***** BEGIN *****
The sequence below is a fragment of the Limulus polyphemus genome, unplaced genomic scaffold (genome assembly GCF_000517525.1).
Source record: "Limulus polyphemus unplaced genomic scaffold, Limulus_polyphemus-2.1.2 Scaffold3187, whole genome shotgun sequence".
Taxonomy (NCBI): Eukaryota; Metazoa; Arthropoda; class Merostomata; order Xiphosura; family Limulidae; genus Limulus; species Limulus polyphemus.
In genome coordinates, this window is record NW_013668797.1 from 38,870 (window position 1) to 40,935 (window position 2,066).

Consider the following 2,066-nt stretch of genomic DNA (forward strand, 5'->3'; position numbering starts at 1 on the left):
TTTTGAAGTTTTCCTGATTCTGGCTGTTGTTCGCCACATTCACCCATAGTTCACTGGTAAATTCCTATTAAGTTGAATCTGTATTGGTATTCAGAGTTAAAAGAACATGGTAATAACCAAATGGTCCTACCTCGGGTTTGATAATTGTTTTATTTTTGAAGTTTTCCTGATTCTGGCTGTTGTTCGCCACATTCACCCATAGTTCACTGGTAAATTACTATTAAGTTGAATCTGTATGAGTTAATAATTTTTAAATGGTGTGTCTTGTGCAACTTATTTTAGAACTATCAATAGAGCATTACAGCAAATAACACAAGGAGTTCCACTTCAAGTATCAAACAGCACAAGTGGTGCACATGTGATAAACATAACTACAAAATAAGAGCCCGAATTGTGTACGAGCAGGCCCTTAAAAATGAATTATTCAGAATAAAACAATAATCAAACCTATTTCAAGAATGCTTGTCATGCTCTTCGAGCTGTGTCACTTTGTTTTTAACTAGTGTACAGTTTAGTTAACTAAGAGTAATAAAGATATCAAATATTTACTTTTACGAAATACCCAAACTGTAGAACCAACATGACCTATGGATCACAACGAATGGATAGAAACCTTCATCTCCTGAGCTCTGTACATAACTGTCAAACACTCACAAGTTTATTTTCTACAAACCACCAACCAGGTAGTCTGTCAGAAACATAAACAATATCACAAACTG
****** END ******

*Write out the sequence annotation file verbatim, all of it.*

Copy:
The sequence below is a fragment of the Limulus polyphemus genome, unplaced genomic scaffold (genome assembly GCF_000517525.1).
Source record: "Limulus polyphemus unplaced genomic scaffold, Limulus_polyphemus-2.1.2 Scaffold3187, whole genome shotgun sequence".
Taxonomy (NCBI): Eukaryota; Metazoa; Arthropoda; class Merostomata; order Xiphosura; family Limulidae; genus Limulus; species Limulus polyphemus.
In genome coordinates, this window is record NW_013668797.1 from 38,870 (window position 1) to 40,935 (window position 2,066).

Consider the following 2,066-nt stretch of genomic DNA (forward strand, 5'->3'; position numbering starts at 1 on the left):
TTTTGAAGTTTTCCTGATTCTGGCTGTTGTTCGCCACATTCACCCATAGTTCACTGGTAAATTCCTATTAAGTTGAATCTGTATTGGTATTCAGAGTTAAAAGAACATGGTAATAACCAAATGGTCCTACCTCGGGTTTGATAATTGTTTTATTTTTGAAGTTTTCCTGATTCTGGCTGTTGTTCGCCACATTCACCCATAGTTCACTGGTAAATTACTATTAAGTTGAATCTGTATGAGTTAATAATTTTTAAATGGTGTGTCTTGTGCAACTTATTTTAGAACTATCAATAGAGCATTACAGCAAATAACACAAGGAGTTCCACTTCAAGTATCAAACAGCACAAGTGGTGCACATGTGATAAACATAACTACAAAATAAGAGCCCGAATTGTGTACGAGCAGGCCCTTAAAAATGAATTATTCAGAATAAAACAATAATCAAACCTATTTCAAGAATGCTTGTCATGCTCTTCGAGCTGTGTCACTTTGTTTTTAACTAGTGTACAGTTTAGTTAACTAAGAGTAATAAAGATATCAAATATTTACTTTTACGAAATACCCAAACTGTAGAACCAACATGACCTATGGATCACAACGAATGGATAGAAACCTTCATCTCCTGAGCTCTGTACATAACTGTCAAACACTCACAAGTTTATTTTCTACAAACCACCAACCAGGTAGTCTGTCAGAAACATAAACAATATCACAAACTG